(0.71MB).
Figure 4.

(A) The clinical picture of right-sided cervical sympathetic schwannoma shown by a white arrow pointing towards the right side. (B) Axial section of contrast CT scan, showing the cervical sympathetic plexus schwannoma marked with a black star. A black arrow pointing towards the right side shows the Internal jugular vein compressed and displaced laterally. A black arrow pointing downwards shows the carotid, which is pushed anteriorly by the lesion. (C) A star mark shows the intraoperative picture of schwannoma. The black arrow pointing towards the right side shows the Internal jugular vein compressed and displaced laterally. A black arrow pointing towards the left side shows the carotid, which is pushed anteriorly and medially. The Vagus nerve is seen displaced anteriorly, as shown by the black arrow pointing upwards.

(0.68MB).

Complete excision of the tumor with an attempt to identify and preserve the NOO was carried out in all the cases (100%) (Figs. 1B, 3C, 4C). Characteristic Antoni A or B cells (Fig. 5) in histopathology confirmed the diagnosis in all the cases. Immunohistochemistry (IHC) with S-100 was also performed in 2 cases (8%) to confirm the diagnosis.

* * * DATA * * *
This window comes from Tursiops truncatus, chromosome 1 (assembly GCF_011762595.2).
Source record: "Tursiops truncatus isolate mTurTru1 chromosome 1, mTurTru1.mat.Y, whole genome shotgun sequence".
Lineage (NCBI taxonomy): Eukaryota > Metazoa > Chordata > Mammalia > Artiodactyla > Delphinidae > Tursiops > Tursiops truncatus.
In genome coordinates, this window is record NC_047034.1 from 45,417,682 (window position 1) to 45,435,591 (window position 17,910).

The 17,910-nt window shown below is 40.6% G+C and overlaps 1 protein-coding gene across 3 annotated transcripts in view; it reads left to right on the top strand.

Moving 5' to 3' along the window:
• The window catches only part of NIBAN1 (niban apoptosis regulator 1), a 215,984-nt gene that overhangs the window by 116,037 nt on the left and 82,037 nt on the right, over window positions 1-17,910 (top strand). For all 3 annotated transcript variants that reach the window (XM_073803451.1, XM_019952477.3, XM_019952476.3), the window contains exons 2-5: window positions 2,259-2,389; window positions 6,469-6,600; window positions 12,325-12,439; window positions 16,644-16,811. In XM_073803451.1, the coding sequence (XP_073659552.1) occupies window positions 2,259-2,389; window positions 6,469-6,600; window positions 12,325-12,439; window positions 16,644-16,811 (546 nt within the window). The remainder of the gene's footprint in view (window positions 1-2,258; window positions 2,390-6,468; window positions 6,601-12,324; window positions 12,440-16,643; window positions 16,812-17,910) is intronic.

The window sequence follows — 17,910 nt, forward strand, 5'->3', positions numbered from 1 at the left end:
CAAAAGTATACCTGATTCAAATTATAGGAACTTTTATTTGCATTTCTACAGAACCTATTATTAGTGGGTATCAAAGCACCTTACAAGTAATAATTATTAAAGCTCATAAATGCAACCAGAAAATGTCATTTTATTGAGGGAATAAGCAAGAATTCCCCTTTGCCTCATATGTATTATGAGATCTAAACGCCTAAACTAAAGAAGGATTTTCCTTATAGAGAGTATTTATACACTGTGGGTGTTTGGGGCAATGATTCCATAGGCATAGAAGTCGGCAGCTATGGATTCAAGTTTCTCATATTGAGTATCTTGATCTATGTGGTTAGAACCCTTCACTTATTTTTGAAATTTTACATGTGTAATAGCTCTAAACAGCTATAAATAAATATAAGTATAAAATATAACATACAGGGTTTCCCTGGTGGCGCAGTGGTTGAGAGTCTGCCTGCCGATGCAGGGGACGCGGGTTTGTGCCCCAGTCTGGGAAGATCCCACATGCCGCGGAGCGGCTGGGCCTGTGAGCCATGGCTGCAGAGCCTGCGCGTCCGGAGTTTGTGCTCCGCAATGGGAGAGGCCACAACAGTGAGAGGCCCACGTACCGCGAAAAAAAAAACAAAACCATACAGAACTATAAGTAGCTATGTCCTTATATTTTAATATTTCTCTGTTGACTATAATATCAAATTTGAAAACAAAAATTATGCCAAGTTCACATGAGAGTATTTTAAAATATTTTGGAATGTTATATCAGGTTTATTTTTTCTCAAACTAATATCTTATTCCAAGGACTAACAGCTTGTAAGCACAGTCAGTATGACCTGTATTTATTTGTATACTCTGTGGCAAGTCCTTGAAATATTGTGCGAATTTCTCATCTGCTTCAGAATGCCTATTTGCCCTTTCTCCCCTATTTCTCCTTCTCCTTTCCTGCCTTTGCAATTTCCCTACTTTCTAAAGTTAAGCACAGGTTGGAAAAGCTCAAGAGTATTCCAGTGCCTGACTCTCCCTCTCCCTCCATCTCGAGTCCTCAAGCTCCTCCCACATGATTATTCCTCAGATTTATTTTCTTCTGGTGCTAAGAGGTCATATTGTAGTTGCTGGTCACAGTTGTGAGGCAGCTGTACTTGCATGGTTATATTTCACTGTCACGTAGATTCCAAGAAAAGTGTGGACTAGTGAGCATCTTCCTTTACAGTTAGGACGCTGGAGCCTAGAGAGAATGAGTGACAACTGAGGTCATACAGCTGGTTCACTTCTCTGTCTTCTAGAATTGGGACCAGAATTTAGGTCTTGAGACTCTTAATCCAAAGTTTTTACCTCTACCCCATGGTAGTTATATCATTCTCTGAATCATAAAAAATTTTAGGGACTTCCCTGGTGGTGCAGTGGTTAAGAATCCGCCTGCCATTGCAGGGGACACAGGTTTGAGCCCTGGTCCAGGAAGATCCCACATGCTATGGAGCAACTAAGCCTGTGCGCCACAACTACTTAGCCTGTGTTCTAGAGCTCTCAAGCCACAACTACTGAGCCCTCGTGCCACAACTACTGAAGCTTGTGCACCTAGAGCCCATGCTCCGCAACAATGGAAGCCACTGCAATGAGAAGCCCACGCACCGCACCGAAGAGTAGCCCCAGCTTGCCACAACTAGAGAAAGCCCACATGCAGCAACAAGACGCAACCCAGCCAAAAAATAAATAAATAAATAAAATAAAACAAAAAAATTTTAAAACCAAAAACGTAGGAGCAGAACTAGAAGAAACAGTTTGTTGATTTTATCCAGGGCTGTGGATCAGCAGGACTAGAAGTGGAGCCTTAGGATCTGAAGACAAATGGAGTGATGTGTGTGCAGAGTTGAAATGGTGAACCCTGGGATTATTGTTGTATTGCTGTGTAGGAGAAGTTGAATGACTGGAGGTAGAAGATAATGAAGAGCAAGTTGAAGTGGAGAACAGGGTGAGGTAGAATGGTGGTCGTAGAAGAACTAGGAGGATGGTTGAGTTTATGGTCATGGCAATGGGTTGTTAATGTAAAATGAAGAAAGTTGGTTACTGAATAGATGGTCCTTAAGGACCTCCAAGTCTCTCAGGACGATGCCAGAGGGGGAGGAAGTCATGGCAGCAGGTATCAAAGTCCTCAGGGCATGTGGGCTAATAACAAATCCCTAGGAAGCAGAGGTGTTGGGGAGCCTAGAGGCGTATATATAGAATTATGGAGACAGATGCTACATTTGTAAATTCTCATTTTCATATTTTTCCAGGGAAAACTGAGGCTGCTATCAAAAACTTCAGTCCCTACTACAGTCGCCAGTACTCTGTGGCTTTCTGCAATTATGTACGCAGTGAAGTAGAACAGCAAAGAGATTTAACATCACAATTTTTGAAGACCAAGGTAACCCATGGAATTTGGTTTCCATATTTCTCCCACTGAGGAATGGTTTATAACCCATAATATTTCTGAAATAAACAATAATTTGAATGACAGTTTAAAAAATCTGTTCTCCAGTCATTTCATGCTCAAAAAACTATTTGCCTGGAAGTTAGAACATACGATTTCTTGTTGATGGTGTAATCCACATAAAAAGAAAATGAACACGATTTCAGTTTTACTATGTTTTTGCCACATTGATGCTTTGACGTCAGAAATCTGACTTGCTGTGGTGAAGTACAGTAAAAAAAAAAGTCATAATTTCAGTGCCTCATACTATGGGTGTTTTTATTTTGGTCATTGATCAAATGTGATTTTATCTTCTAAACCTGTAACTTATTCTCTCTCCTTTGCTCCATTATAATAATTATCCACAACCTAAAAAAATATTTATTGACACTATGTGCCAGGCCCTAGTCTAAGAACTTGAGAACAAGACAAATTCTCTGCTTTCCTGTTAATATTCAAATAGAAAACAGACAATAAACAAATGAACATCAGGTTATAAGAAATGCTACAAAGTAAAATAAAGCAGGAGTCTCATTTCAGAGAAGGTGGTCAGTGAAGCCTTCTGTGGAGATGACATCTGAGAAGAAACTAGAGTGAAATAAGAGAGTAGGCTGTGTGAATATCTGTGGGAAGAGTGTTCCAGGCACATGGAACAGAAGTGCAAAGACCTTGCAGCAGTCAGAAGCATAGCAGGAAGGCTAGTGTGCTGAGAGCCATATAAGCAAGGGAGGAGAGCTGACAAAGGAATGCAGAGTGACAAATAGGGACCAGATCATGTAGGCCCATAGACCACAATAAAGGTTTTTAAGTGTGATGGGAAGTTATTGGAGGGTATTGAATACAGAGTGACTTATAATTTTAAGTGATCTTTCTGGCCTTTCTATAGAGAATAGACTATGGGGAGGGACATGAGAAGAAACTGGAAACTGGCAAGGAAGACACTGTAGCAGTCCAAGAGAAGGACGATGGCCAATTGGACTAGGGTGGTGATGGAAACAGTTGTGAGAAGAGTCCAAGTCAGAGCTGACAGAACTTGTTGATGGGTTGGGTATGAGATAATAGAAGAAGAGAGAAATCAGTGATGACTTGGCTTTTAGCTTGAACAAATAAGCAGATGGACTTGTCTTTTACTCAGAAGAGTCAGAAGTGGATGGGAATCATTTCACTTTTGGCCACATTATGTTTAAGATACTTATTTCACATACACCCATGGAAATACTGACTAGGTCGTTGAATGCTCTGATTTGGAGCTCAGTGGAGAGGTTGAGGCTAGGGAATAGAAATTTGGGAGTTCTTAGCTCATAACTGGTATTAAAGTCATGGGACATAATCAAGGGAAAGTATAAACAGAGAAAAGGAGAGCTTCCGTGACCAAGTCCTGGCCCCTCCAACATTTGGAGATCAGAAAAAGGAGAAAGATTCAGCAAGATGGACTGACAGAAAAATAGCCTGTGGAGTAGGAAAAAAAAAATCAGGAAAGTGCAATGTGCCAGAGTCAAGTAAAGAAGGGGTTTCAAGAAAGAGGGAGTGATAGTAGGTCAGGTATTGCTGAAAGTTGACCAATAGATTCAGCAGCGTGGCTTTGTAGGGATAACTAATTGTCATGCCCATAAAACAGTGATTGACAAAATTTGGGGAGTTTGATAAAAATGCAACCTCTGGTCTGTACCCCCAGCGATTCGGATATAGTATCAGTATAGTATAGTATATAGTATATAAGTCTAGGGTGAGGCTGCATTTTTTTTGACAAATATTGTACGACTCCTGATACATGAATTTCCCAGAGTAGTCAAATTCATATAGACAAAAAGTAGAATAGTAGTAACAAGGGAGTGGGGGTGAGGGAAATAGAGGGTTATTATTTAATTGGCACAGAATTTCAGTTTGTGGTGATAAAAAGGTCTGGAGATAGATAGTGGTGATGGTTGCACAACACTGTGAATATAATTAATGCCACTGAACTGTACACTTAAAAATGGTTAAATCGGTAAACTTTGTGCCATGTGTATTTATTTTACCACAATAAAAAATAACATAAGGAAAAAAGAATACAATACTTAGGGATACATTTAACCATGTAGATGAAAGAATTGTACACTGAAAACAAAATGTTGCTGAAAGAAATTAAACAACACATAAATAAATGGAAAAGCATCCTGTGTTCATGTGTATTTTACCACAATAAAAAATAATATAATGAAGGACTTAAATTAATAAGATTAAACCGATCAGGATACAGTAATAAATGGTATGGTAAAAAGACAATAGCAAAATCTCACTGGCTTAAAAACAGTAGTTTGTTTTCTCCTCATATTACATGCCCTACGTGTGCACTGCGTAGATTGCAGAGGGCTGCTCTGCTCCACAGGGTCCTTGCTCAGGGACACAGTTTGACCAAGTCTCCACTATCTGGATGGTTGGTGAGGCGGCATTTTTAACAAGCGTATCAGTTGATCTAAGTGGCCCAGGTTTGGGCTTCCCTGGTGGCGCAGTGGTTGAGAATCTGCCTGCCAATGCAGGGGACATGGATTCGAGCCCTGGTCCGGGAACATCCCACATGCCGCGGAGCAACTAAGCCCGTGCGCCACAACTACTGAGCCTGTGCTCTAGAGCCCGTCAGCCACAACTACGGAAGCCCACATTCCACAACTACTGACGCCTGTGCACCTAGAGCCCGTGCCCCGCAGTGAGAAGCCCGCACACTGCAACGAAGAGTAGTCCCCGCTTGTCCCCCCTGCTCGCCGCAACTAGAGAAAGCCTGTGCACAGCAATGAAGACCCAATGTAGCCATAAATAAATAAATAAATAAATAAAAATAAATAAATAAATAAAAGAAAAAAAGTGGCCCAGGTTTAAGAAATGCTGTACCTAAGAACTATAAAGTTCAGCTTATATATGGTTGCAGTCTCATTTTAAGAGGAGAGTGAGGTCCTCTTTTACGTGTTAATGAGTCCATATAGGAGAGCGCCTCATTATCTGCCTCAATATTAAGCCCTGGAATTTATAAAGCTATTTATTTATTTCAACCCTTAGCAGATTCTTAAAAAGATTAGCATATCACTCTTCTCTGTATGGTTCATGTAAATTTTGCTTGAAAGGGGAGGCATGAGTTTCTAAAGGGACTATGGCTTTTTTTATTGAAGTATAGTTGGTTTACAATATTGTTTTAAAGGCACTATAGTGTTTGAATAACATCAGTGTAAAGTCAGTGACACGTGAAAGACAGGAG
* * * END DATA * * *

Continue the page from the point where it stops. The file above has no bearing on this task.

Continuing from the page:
Figure 5.

Histological picture showing characteristic features of schwannoma consisting of Antony A and Antony B areas. AA, Antony A areas consist of palisading of the nuclei around a central mass of cytoplasm called Verocay bodies. AB, Antony B areas contain a loose stroma with no distinct pattern by the fibres and cells. VB, Verocay Bodies – the central mass of cytoplasm around which nuclei are seen palisading in Antony A areas.

(0.67MB).

In this study, the NOO of the tumor (Table 1) was identified in nineteen patients. Among them, 11 (58%) were from the vagus nerve, 7 (37%) from the cervical sympathetic chain, and 1 (4%) from the brachial plexus C5 nerve root.

Discussion and review of literatureThe present case series

Schwannomas can present in a broad age group, as seen in our case series. We had patients as young as 22 years and as old as 74 years presenting with this disease. The mean age of presentation was 46 years. Schwannomas are equally distributed between genders in the present study, with the male to female ratio being 1:1.